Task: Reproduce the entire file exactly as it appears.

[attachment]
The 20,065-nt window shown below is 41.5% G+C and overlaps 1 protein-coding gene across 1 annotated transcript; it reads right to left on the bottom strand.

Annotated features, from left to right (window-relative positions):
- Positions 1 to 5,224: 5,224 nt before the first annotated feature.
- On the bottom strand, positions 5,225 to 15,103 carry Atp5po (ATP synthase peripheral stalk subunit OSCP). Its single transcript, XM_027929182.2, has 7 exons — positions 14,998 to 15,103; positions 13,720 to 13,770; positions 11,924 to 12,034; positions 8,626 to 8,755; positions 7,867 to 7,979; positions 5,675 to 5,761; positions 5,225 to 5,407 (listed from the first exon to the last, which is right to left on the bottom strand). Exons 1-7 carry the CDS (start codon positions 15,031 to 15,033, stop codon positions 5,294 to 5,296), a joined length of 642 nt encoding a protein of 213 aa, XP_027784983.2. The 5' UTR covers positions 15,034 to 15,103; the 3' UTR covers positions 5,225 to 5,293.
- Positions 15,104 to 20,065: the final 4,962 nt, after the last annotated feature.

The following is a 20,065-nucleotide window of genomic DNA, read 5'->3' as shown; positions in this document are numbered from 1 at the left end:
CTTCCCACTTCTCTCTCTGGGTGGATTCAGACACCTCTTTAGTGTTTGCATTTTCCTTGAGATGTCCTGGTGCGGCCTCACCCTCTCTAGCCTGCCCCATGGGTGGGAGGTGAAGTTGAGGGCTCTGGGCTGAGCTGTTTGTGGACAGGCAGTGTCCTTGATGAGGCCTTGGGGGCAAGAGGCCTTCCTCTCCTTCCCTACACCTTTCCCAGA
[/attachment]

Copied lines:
The 20,065-nt window shown below is 41.5% G+C and overlaps 1 protein-coding gene across 1 annotated transcript; it reads right to left on the bottom strand.

Annotated features, from left to right (window-relative positions):
- Positions 1 to 5,224: 5,224 nt before the first annotated feature.
- On the bottom strand, positions 5,225 to 15,103 carry Atp5po (ATP synthase peripheral stalk subunit OSCP). Its single transcript, XM_027929182.2, has 7 exons — positions 14,998 to 15,103; positions 13,720 to 13,770; positions 11,924 to 12,034; positions 8,626 to 8,755; positions 7,867 to 7,979; positions 5,675 to 5,761; positions 5,225 to 5,407 (listed from the first exon to the last, which is right to left on the bottom strand). Exons 1-7 carry the CDS (start codon positions 15,031 to 15,033, stop codon positions 5,294 to 5,296), a joined length of 642 nt encoding a protein of 213 aa, XP_027784983.2. The 5' UTR covers positions 15,034 to 15,103; the 3' UTR covers positions 5,225 to 5,293.
- Positions 15,104 to 20,065: the final 4,962 nt, after the last annotated feature.

The following is a 20,065-nucleotide window of genomic DNA, read 5'->3' as shown; positions in this document are numbered from 1 at the left end:
CTTCCCACTTCTCTCTCTGGGTGGATTCAGACACCTCTTTAGTGTTTGCATTTTCCTTGAGATGTCCTGGTGCGGCCTCACCCTCTCTAGCCTGCCCCATGGGTGGGAGGTGAAGTTGAGGGCTCTGGGCTGAGCTGTTTGTGGACAGGCAGTGTCCTTGATGAGGCCTTGGGGGCAAGAGGCCTTCCTCTCCTTCCCTACACCTTTCCCAGA